The central bank may hike rates substantially in June to combat rapidly rising inflation, the major bank has said in a new cash rate forecast revision.
Bill Evans, the chief economist at Westpac, has revised his forecast for the cash rate once again, after identifying that inflation may be rising much faster than anticipated.
On Thursday (21 April), the big four bank released its forecast for what it expects the Consumer Price Index (CPI) to be for the March quarter 2022.
The official report, which measures the percentage change in the price of a basket of goods and services consumed by households – and is a fundamental data input for inflation – will be released by the Australian Bureau of Statistics (ABS) on Wednesday (27 April). The big four bank’s forecast for the upcoming CPI report forecasts that it will show rapidly rising inflation.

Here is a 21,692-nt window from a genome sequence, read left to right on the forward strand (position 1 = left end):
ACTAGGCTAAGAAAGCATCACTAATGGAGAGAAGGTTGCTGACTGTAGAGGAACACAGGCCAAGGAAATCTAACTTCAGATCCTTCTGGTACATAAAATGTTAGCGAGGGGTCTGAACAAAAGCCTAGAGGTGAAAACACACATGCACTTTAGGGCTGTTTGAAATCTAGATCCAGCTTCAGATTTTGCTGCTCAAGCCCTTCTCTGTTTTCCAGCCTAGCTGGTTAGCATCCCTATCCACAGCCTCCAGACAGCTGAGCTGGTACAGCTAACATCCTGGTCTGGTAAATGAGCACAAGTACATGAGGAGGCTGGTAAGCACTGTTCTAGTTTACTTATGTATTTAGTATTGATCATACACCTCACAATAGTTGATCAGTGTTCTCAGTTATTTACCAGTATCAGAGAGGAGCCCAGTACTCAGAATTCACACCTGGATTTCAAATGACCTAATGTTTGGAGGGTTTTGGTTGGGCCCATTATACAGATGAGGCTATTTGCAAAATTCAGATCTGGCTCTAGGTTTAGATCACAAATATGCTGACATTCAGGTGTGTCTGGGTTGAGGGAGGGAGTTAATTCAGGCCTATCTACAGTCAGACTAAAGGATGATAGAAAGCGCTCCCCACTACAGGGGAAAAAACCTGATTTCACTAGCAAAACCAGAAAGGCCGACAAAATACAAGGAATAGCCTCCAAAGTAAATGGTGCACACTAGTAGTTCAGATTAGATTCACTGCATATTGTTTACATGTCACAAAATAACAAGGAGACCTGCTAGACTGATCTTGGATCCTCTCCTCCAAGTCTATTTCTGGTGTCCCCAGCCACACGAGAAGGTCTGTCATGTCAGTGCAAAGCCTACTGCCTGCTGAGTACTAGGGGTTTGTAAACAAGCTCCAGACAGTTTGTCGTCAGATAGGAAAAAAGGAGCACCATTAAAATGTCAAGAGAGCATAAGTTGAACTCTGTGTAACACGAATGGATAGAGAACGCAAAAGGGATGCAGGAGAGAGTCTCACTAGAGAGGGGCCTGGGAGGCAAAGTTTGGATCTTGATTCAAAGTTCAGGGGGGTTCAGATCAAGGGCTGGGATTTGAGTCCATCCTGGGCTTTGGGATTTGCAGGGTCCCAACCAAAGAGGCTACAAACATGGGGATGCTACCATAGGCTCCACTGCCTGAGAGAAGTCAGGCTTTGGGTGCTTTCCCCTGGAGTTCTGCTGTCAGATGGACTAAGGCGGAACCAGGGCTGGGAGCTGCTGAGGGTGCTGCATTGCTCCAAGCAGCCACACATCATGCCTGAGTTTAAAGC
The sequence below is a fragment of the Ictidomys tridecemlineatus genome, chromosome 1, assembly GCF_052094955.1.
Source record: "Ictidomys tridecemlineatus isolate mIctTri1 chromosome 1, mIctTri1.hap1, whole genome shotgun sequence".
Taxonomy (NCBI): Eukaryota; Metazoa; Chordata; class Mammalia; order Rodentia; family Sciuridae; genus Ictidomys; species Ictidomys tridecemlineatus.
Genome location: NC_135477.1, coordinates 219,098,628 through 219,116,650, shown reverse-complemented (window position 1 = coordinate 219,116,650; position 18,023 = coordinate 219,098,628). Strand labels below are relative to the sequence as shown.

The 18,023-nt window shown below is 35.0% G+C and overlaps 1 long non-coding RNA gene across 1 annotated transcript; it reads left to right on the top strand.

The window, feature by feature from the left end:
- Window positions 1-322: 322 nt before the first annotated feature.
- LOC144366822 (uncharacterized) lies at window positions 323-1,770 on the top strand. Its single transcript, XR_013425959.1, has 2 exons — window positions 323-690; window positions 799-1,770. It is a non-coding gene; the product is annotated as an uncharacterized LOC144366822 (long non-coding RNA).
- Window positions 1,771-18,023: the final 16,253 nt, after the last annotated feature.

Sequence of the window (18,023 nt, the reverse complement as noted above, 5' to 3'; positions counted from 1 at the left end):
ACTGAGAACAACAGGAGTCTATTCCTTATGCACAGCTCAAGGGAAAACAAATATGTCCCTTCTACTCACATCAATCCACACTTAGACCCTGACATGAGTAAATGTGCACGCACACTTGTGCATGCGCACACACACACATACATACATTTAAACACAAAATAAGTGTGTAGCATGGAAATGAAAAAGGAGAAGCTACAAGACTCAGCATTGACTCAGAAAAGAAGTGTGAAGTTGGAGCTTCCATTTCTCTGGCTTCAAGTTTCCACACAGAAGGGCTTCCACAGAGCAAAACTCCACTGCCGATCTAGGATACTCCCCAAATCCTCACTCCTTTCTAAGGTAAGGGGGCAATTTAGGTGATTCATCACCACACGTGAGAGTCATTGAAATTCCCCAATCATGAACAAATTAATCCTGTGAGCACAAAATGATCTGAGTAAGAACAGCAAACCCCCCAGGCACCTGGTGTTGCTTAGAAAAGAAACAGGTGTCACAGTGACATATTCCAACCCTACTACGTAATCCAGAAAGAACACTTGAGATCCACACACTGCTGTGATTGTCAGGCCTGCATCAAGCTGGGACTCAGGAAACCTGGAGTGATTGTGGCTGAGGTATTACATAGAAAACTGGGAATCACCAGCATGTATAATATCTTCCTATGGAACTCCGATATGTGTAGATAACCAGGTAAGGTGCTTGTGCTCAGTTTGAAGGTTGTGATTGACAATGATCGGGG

Indeed, Westpac expects underlying inflation in the quarter to rise from 0.9 per cent to 1.2 per cent, bringing annual underlying inflation for the March quarter at 3.4 per cent.
That represents an increase in the annual rate from 2.6 per cent in the December quarter and from 2.1 per cent in the September quarter.
The bank is also expecting to see a fall in the unemployment rate from 4 per cent to 3.8 per cent in April, a 48-year low (official unemployment figures would be published until 19 May).
When taking into account these two factors, the bank’s chief economist said this would likely result in the Reserve Bank of Australia (RBA) raising the official cash rate substantially in June 2022.
RBA ‘sensitive’ to large movements in underlying inflation: Bill Evans
Writing in an economic bulletin, Mr Evans explained that an increase in the annual rate of 0.8 ppts (percentage points) over one quarter and 1.3 ppts over two quarters is comparable only to 2007/08 – the genesis of the global financial crisis (GFC) – in recent times.
“In 2007, annual underlying inflation increased from 2.8 per cent in the June quarter and 2.9 per cent in the September quarter to 3.6 per cent in the December quarter (and 4.2 per cent in the March quarter),” he explained.
“Following the news on the December quarter inflation the RBA responded with 25 basis point rate hikes in both February and March 2008 bringing the rate to 7.25 per cent (significantly above neutral).